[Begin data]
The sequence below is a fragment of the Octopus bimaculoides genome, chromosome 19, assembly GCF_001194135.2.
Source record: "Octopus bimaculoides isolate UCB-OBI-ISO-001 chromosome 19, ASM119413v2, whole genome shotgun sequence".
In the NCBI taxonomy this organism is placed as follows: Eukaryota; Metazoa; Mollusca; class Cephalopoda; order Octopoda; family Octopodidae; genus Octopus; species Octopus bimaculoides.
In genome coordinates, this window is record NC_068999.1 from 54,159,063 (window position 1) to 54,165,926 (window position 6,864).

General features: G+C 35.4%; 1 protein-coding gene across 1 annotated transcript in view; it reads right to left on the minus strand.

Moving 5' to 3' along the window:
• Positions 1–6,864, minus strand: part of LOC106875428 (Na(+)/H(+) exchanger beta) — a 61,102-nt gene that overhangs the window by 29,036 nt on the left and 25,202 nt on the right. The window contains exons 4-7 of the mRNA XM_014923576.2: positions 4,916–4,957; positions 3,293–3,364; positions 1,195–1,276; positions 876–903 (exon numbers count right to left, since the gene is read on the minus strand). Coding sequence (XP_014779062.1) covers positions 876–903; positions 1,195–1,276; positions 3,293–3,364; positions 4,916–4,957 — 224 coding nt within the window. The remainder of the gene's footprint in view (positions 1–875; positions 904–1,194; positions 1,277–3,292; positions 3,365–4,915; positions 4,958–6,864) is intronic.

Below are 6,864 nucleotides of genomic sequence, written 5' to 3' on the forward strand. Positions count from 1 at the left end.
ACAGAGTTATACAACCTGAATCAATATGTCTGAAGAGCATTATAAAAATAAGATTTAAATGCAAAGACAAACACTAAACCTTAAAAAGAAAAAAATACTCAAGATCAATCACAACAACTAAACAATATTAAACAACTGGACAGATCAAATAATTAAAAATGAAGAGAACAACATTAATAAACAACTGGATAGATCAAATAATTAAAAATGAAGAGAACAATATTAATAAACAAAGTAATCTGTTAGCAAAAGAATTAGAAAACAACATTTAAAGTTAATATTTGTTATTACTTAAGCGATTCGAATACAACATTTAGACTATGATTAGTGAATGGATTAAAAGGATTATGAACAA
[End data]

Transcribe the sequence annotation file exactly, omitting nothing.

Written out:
The sequence below is a fragment of the Octopus bimaculoides genome, chromosome 19, assembly GCF_001194135.2.
Source record: "Octopus bimaculoides isolate UCB-OBI-ISO-001 chromosome 19, ASM119413v2, whole genome shotgun sequence".
In the NCBI taxonomy this organism is placed as follows: Eukaryota; Metazoa; Mollusca; class Cephalopoda; order Octopoda; family Octopodidae; genus Octopus; species Octopus bimaculoides.
In genome coordinates, this window is record NC_068999.1 from 54,159,063 (window position 1) to 54,165,926 (window position 6,864).

General features: G+C 35.4%; 1 protein-coding gene across 1 annotated transcript in view; it reads right to left on the minus strand.

Moving 5' to 3' along the window:
• Positions 1–6,864, minus strand: part of LOC106875428 (Na(+)/H(+) exchanger beta) — a 61,102-nt gene that overhangs the window by 29,036 nt on the left and 25,202 nt on the right. The window contains exons 4-7 of the mRNA XM_014923576.2: positions 4,916–4,957; positions 3,293–3,364; positions 1,195–1,276; positions 876–903 (exon numbers count right to left, since the gene is read on the minus strand). Coding sequence (XP_014779062.1) covers positions 876–903; positions 1,195–1,276; positions 3,293–3,364; positions 4,916–4,957 — 224 coding nt within the window. The remainder of the gene's footprint in view (positions 1–875; positions 904–1,194; positions 1,277–3,292; positions 3,365–4,915; positions 4,958–6,864) is intronic.

Below are 6,864 nucleotides of genomic sequence, written 5' to 3' on the forward strand. Positions count from 1 at the left end.
ACAGAGTTATACAACCTGAATCAATATGTCTGAAGAGCATTATAAAAATAAGATTTAAATGCAAAGACAAACACTAAACCTTAAAAAGAAAAAAATACTCAAGATCAATCACAACAACTAAACAATATTAAACAACTGGACAGATCAAATAATTAAAAATGAAGAGAACAACATTAATAAACAACTGGATAGATCAAATAATTAAAAATGAAGAGAACAATATTAATAAACAAAGTAATCTGTTAGCAAAAGAATTAGAAAACAACATTTAAAGTTAATATTTGTTATTACTTAAGCGATTCGAATACAACATTTAGACTATGATTAGTGAATGGATTAAAAGGATTATGAACAA